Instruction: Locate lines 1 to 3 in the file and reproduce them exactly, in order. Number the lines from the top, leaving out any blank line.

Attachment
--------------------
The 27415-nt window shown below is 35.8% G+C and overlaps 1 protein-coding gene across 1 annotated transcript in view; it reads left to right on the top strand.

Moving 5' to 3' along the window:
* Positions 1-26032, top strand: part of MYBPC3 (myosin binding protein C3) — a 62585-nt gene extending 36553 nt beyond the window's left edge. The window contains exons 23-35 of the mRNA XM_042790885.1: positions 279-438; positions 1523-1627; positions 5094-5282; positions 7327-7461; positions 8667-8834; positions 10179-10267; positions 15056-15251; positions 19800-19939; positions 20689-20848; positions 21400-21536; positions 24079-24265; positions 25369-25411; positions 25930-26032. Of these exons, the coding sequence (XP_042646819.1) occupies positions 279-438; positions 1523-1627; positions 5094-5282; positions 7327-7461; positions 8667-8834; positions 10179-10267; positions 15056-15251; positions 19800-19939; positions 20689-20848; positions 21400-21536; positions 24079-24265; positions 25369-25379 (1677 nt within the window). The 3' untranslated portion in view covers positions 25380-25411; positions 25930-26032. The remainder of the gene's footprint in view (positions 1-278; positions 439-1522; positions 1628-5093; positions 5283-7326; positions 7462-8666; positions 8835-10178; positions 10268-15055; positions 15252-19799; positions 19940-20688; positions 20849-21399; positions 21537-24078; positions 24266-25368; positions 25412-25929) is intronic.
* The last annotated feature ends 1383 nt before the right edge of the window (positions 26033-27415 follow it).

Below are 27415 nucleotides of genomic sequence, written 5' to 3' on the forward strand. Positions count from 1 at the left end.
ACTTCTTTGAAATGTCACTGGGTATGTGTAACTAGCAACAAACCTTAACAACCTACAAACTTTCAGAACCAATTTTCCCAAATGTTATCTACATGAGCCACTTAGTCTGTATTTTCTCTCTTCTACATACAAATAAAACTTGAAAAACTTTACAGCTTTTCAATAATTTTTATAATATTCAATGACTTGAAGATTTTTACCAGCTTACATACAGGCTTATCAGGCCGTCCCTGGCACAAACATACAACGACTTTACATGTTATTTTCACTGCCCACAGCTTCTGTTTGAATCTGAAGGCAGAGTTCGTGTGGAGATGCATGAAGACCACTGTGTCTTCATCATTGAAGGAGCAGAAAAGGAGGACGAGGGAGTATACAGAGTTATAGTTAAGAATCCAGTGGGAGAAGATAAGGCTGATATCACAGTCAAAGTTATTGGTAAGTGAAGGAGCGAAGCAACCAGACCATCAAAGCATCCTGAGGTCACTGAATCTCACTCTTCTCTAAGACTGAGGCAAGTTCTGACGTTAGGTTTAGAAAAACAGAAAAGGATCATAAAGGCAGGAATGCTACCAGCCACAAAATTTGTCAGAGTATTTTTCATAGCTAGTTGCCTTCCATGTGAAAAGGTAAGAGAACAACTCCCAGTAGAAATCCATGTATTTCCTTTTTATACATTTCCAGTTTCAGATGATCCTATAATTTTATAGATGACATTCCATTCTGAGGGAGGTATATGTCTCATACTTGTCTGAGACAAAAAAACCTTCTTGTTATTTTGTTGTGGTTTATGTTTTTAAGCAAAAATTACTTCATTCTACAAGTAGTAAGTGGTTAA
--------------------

The 27415-nt window shown below is 35.8% G+C and overlaps 1 protein-coding gene across 1 annotated transcript in view; it reads left to right on the top strand.

Moving 5' to 3' along the window:
* Positions 1-26032, top strand: part of MYBPC3 (myosin binding protein C3) — a 62585-nt gene extending 36553 nt beyond the window's left edge. The window contains exons 23-35 of the mRNA XM_042790885.1: positions 279-438; positions 1523-1627; positions 5094-5282; positions 7327-7461; positions 8667-8834; positions 10179-10267; positions 15056-15251; positions 19800-19939; positions 20689-20848; positions 21400-21536; positions 24079-24265; positions 25369-25411; positions 25930-26032. Of these exons, the coding sequence (XP_042646819.1) occupies positions 279-438; positions 1523-1627; positions 5094-5282; positions 7327-7461; positions 8667-8834; positions 10179-10267; positions 15056-15251; positions 19800-19939; positions 20689-20848; positions 21400-21536; positions 24079-24265; positions 25369-25379 (1677 nt within the window). The 3' untranslated portion in view covers positions 25380-25411; positions 25930-26032. The remainder of the gene's footprint in view (positions 1-278; positions 439-1522; positions 1628-5093; positions 5283-7326; positions 7462-8666; positions 8835-10178; positions 10268-15055; positions 15252-19799; positions 19940-20688; positions 20849-21399; positions 21537-24078; positions 24266-25368; positions 25412-25929) is intronic.